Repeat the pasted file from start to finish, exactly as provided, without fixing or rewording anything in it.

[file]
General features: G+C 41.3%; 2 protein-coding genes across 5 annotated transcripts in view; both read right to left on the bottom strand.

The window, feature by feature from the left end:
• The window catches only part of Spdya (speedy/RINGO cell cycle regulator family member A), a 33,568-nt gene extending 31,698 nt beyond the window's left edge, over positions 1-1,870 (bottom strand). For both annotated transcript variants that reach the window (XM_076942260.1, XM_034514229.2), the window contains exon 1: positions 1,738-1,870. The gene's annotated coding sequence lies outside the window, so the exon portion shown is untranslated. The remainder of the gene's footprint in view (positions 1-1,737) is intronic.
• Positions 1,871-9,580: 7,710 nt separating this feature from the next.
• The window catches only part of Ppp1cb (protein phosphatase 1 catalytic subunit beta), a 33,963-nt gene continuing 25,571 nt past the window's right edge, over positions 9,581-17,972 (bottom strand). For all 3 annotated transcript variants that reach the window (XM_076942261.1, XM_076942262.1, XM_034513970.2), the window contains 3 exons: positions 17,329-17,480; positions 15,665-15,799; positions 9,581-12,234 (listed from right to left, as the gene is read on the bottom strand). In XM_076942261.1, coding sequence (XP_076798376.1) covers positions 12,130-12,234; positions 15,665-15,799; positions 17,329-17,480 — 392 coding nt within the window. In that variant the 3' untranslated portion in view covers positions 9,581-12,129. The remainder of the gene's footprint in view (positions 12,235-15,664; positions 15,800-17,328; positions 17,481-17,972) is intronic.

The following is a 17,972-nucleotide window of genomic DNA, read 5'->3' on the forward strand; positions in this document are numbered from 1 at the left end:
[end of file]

General features: G+C 41.3%; 2 protein-coding genes across 5 annotated transcripts in view; both read right to left on the bottom strand.

The window, feature by feature from the left end:
• The window catches only part of Spdya (speedy/RINGO cell cycle regulator family member A), a 33,568-nt gene extending 31,698 nt beyond the window's left edge, over positions 1-1,870 (bottom strand). For both annotated transcript variants that reach the window (XM_076942260.1, XM_034514229.2), the window contains exon 1: positions 1,738-1,870. The gene's annotated coding sequence lies outside the window, so the exon portion shown is untranslated. The remainder of the gene's footprint in view (positions 1-1,737) is intronic.
• Positions 1,871-9,580: 7,710 nt separating this feature from the next.
• The window catches only part of Ppp1cb (protein phosphatase 1 catalytic subunit beta), a 33,963-nt gene continuing 25,571 nt past the window's right edge, over positions 9,581-17,972 (bottom strand). For all 3 annotated transcript variants that reach the window (XM_076942261.1, XM_076942262.1, XM_034513970.2), the window contains 3 exons: positions 17,329-17,480; positions 15,665-15,799; positions 9,581-12,234 (listed from right to left, as the gene is read on the bottom strand). In XM_076942261.1, coding sequence (XP_076798376.1) covers positions 12,130-12,234; positions 15,665-15,799; positions 17,329-17,480 — 392 coding nt within the window. In that variant the 3' untranslated portion in view covers positions 9,581-12,129. The remainder of the gene's footprint in view (positions 12,235-15,664; positions 15,800-17,328; positions 17,481-17,972) is intronic.

The following is a 17,972-nucleotide window of genomic DNA, read 5'->3' on the forward strand; positions in this document are numbered from 1 at the left end: